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Title: Micromechanics of wave propagation through granular material
Author: O'Donovan, John
ISNI:       0000 0005 0732 0629
Awarding Body: Imperial College London
Current Institution: Imperial College London
Date of Award: 2014
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The stiffness of soil is an important parameter that has implications on soil-structure interaction, on the response to earthquake motion and on the response of soils to dynamic loadings. Stiffness reduces and behaves plastically at medium to high strains; however, at small-strain the stiffness has been observed to be a constant value and elastic. Small-strain stiffness governs the soil-structure interaction during construction projects and site response during dynamic loading due to earthquakes and man-made operations. Quantifying stiffness, in particular shear stiffness, at small-strain is difficult due to the effect of sample fabric on the values measured and the resolution of the testing equipment that is available. Wave propagation has been used to measure the stiffness of samples by propagating waves in different directions and in different planes. This thesis aims to examine the propagation of stress waves through a granular medium. Samples were created using the numerical discrete element method (DEM) in two- and three-dimensions. Waves, created by a point source, were propagated through the samples and this propagation was measured using micromechanical data. The speed of the propagating wave was assessed using existing techniques and novel methods developed during the research. The effect of macro-scale parameters, such as sample boundary conditions, and the effect of micro-scale parameters, such as interparticle contact laws, on sample stiffness were examined. Randomly packed samples were created with a quantifiable fabric tensor, measured using the contact force network. Wave propagation in different directions was examined to quantify the effect of inherent anisotropy on the sample stiffness. Samples were confined at anisotropic confining pressures to isolate the effect of induced anisotropy on the sample stiffness. Wave propagation results were compared with the results of small amplitude stress probes for a number of simulations and with experimental work carried out in the University of Bristol.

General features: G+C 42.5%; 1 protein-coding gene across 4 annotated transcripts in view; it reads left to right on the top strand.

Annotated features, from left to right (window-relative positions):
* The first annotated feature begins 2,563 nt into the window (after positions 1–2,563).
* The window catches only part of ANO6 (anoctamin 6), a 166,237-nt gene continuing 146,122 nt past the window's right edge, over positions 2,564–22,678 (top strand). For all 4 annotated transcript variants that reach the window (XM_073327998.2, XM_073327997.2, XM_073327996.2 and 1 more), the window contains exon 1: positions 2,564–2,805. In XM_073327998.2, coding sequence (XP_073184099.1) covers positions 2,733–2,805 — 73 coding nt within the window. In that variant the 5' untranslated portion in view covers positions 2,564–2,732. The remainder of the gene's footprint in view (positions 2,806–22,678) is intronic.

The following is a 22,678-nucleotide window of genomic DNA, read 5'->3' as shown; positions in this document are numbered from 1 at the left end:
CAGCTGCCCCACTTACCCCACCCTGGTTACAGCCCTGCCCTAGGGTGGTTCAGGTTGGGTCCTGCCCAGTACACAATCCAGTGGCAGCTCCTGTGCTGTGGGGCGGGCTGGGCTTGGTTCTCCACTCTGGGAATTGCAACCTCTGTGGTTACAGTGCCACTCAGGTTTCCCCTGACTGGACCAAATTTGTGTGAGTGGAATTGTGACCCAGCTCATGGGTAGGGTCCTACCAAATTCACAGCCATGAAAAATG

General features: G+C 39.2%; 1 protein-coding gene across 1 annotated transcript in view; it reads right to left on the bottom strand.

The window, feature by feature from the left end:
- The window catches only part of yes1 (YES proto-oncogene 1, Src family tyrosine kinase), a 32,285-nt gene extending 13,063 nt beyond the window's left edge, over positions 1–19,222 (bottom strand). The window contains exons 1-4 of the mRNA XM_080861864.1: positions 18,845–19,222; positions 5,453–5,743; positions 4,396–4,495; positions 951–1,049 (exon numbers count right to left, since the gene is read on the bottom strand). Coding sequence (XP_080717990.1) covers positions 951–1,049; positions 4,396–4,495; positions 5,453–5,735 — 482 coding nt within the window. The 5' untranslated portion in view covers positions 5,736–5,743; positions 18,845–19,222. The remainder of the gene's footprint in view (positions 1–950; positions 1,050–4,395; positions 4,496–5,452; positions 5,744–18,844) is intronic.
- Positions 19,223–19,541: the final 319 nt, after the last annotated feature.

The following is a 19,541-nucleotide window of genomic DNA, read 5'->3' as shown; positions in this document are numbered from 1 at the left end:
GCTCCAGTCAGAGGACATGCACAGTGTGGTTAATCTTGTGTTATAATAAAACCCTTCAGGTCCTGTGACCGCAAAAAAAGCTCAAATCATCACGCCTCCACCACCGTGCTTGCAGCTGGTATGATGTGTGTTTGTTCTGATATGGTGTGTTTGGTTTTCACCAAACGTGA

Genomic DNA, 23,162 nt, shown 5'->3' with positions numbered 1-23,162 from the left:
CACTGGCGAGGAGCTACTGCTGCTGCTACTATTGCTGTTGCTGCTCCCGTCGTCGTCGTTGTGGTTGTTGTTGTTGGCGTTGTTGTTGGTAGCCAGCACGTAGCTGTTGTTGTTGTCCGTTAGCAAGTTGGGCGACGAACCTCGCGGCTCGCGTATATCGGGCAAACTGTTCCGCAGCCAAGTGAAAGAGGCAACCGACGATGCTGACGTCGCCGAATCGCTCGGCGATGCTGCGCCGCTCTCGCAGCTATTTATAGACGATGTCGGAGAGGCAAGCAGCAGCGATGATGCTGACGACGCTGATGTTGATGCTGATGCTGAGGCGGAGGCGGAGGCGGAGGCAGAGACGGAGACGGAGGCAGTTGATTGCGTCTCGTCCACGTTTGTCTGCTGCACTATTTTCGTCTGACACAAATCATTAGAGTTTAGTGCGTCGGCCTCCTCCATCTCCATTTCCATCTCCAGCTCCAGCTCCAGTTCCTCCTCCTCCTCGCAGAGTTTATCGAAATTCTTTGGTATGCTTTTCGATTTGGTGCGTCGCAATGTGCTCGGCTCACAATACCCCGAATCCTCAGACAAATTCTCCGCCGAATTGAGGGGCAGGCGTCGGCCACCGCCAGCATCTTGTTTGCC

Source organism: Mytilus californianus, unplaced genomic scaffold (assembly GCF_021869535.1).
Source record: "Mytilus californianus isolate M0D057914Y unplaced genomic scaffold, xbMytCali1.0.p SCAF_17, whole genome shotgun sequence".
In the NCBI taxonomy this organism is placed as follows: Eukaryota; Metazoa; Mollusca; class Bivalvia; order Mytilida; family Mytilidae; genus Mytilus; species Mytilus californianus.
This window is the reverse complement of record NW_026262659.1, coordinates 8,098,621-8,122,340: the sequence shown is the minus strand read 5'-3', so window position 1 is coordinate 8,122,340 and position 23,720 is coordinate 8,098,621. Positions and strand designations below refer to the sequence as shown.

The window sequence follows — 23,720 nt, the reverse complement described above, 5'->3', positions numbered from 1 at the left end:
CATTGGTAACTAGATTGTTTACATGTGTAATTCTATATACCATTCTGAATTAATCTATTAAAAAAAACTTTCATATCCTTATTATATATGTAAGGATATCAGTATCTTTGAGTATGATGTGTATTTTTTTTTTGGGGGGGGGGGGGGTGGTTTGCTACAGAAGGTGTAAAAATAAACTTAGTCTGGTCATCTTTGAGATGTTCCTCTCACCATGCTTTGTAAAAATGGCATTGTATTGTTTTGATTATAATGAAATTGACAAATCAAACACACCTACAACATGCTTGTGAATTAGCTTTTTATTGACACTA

Supervisor: O'Sullivan, Catherine Sponsor: Engineering and Physical Sciences Research Council
Qualification Name: Thesis (Ph.D.) Qualification Level: Doctoral